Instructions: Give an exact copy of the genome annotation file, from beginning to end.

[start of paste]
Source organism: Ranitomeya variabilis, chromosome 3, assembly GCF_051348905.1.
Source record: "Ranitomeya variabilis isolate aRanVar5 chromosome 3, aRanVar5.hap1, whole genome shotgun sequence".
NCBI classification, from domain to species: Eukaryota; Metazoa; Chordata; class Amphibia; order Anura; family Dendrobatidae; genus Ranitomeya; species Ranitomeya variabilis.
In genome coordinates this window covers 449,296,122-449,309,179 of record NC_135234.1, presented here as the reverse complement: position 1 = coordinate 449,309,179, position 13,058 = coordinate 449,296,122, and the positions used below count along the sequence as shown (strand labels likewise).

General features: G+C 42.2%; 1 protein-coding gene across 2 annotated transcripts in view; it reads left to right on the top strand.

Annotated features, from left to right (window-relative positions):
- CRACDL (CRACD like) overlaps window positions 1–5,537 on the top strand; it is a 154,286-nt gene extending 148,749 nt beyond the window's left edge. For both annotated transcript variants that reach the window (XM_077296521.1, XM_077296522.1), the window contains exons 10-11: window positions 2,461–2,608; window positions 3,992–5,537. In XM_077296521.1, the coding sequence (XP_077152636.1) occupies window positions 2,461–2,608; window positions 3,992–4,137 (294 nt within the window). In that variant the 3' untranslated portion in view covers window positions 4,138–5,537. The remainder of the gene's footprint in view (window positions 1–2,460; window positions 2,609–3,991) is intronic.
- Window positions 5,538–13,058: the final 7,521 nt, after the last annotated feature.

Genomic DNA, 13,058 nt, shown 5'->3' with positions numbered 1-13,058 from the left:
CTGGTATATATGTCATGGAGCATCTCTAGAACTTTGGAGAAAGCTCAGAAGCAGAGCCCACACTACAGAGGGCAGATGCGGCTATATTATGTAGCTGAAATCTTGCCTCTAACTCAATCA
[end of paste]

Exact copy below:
Source organism: Ranitomeya variabilis, chromosome 3, assembly GCF_051348905.1.
Source record: "Ranitomeya variabilis isolate aRanVar5 chromosome 3, aRanVar5.hap1, whole genome shotgun sequence".
NCBI classification, from domain to species: Eukaryota; Metazoa; Chordata; class Amphibia; order Anura; family Dendrobatidae; genus Ranitomeya; species Ranitomeya variabilis.
In genome coordinates this window covers 449,296,122-449,309,179 of record NC_135234.1, presented here as the reverse complement: position 1 = coordinate 449,309,179, position 13,058 = coordinate 449,296,122, and the positions used below count along the sequence as shown (strand labels likewise).

General features: G+C 42.2%; 1 protein-coding gene across 2 annotated transcripts in view; it reads left to right on the top strand.

Annotated features, from left to right (window-relative positions):
- CRACDL (CRACD like) overlaps window positions 1–5,537 on the top strand; it is a 154,286-nt gene extending 148,749 nt beyond the window's left edge. For both annotated transcript variants that reach the window (XM_077296521.1, XM_077296522.1), the window contains exons 10-11: window positions 2,461–2,608; window positions 3,992–5,537. In XM_077296521.1, the coding sequence (XP_077152636.1) occupies window positions 2,461–2,608; window positions 3,992–4,137 (294 nt within the window). In that variant the 3' untranslated portion in view covers window positions 4,138–5,537. The remainder of the gene's footprint in view (window positions 1–2,460; window positions 2,609–3,991) is intronic.
- Window positions 5,538–13,058: the final 7,521 nt, after the last annotated feature.

Genomic DNA, 13,058 nt, shown 5'->3' with positions numbered 1-13,058 from the left:
CTGGTATATATGTCATGGAGCATCTCTAGAACTTTGGAGAAAGCTCAGAAGCAGAGCCCACACTACAGAGGGCAGATGCGGCTATATTATGTAGCTGAAATCTTGCCTCTAACTCAATCA